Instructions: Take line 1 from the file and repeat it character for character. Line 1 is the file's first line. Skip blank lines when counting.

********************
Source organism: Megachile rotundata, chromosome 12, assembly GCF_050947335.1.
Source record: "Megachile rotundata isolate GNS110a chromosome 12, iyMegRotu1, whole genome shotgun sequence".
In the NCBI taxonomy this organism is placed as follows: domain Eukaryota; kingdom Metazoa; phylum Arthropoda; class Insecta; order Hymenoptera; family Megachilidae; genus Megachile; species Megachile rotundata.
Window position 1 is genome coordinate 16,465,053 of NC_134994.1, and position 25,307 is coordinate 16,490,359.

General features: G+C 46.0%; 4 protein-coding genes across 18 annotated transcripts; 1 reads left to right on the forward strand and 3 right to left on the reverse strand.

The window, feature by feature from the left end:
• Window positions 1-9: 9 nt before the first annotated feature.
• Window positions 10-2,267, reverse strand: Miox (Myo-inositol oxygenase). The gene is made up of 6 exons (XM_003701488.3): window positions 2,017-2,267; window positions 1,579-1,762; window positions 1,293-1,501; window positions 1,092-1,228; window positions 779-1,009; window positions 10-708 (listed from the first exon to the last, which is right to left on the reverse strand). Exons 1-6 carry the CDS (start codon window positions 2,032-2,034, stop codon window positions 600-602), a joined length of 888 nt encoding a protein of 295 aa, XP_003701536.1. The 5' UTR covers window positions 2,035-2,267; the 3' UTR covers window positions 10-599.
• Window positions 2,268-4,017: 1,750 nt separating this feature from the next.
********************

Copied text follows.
Source organism: Megachile rotundata, chromosome 12, assembly GCF_050947335.1.